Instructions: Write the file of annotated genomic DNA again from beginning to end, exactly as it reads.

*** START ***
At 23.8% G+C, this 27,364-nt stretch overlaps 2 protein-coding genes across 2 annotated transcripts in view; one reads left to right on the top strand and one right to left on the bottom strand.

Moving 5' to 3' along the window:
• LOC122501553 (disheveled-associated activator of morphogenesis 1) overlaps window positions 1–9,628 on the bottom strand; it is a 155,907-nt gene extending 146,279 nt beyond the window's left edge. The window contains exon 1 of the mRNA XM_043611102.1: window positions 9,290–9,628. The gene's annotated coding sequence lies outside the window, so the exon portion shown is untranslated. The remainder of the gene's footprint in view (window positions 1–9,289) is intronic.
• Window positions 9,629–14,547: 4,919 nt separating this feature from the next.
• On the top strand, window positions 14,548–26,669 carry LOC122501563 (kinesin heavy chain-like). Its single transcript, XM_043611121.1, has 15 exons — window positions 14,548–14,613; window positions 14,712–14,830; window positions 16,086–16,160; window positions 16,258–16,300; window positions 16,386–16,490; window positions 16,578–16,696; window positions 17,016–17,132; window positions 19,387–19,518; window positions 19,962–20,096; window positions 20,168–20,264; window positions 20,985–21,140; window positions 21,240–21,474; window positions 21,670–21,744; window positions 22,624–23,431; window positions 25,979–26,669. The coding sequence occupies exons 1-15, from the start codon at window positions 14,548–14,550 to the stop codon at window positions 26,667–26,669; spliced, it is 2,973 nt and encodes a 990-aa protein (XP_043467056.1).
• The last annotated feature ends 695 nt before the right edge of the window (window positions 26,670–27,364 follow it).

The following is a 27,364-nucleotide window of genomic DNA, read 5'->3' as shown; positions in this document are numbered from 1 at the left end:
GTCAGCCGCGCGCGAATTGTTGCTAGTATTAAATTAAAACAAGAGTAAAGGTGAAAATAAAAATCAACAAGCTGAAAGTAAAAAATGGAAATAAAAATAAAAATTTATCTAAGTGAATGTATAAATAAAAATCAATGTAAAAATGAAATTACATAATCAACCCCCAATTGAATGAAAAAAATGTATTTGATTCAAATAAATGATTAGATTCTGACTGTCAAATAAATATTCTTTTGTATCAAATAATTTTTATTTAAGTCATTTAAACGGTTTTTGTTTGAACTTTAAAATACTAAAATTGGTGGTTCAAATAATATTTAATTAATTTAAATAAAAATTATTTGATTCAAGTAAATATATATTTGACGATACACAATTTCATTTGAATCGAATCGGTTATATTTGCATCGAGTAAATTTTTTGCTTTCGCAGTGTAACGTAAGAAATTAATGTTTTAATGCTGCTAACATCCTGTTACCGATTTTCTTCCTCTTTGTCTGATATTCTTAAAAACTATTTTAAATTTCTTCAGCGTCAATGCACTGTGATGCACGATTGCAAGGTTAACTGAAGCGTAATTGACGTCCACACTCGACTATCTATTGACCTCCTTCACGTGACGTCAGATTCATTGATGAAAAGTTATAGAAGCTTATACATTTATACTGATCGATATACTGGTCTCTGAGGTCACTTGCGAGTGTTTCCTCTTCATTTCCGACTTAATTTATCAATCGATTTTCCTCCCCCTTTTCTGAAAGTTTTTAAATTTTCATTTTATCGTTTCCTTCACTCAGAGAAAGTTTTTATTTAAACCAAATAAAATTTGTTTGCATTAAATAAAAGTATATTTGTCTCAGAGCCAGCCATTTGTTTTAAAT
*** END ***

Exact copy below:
At 23.8% G+C, this 27,364-nt stretch overlaps 2 protein-coding genes across 2 annotated transcripts in view; one reads left to right on the top strand and one right to left on the bottom strand.

Moving 5' to 3' along the window:
• LOC122501553 (disheveled-associated activator of morphogenesis 1) overlaps window positions 1–9,628 on the bottom strand; it is a 155,907-nt gene extending 146,279 nt beyond the window's left edge. The window contains exon 1 of the mRNA XM_043611102.1: window positions 9,290–9,628. The gene's annotated coding sequence lies outside the window, so the exon portion shown is untranslated. The remainder of the gene's footprint in view (window positions 1–9,289) is intronic.
• Window positions 9,629–14,547: 4,919 nt separating this feature from the next.
• On the top strand, window positions 14,548–26,669 carry LOC122501563 (kinesin heavy chain-like). Its single transcript, XM_043611121.1, has 15 exons — window positions 14,548–14,613; window positions 14,712–14,830; window positions 16,086–16,160; window positions 16,258–16,300; window positions 16,386–16,490; window positions 16,578–16,696; window positions 17,016–17,132; window positions 19,387–19,518; window positions 19,962–20,096; window positions 20,168–20,264; window positions 20,985–21,140; window positions 21,240–21,474; window positions 21,670–21,744; window positions 22,624–23,431; window positions 25,979–26,669. The coding sequence occupies exons 1-15, from the start codon at window positions 14,548–14,550 to the stop codon at window positions 26,667–26,669; spliced, it is 2,973 nt and encodes a 990-aa protein (XP_043467056.1).
• The last annotated feature ends 695 nt before the right edge of the window (window positions 26,670–27,364 follow it).

The following is a 27,364-nucleotide window of genomic DNA, read 5'->3' as shown; positions in this document are numbered from 1 at the left end:
GTCAGCCGCGCGCGAATTGTTGCTAGTATTAAATTAAAACAAGAGTAAAGGTGAAAATAAAAATCAACAAGCTGAAAGTAAAAAATGGAAATAAAAATAAAAATTTATCTAAGTGAATGTATAAATAAAAATCAATGTAAAAATGAAATTACATAATCAACCCCCAATTGAATGAAAAAAATGTATTTGATTCAAATAAATGATTAGATTCTGACTGTCAAATAAATATTCTTTTGTATCAAATAATTTTTATTTAAGTCATTTAAACGGTTTTTGTTTGAACTTTAAAATACTAAAATTGGTGGTTCAAATAATATTTAATTAATTTAAATAAAAATTATTTGATTCAAGTAAATATATATTTGACGATACACAATTTCATTTGAATCGAATCGGTTATATTTGCATCGAGTAAATTTTTTGCTTTCGCAGTGTAACGTAAGAAATTAATGTTTTAATGCTGCTAACATCCTGTTACCGATTTTCTTCCTCTTTGTCTGATATTCTTAAAAACTATTTTAAATTTCTTCAGCGTCAATGCACTGTGATGCACGATTGCAAGGTTAACTGAAGCGTAATTGACGTCCACACTCGACTATCTATTGACCTCCTTCACGTGACGTCAGATTCATTGATGAAAAGTTATAGAAGCTTATACATTTATACTGATCGATATACTGGTCTCTGAGGTCACTTGCGAGTGTTTCCTCTTCATTTCCGACTTAATTTATCAATCGATTTTCCTCCCCCTTTTCTGAAAGTTTTTAAATTTTCATTTTATCGTTTCCTTCACTCAGAGAAAGTTTTTATTTAAACCAAATAAAATTTGTTTGCATTAAATAAAAGTATATTTGTCTCAGAGCCAGCCATTTGTTTTAAAT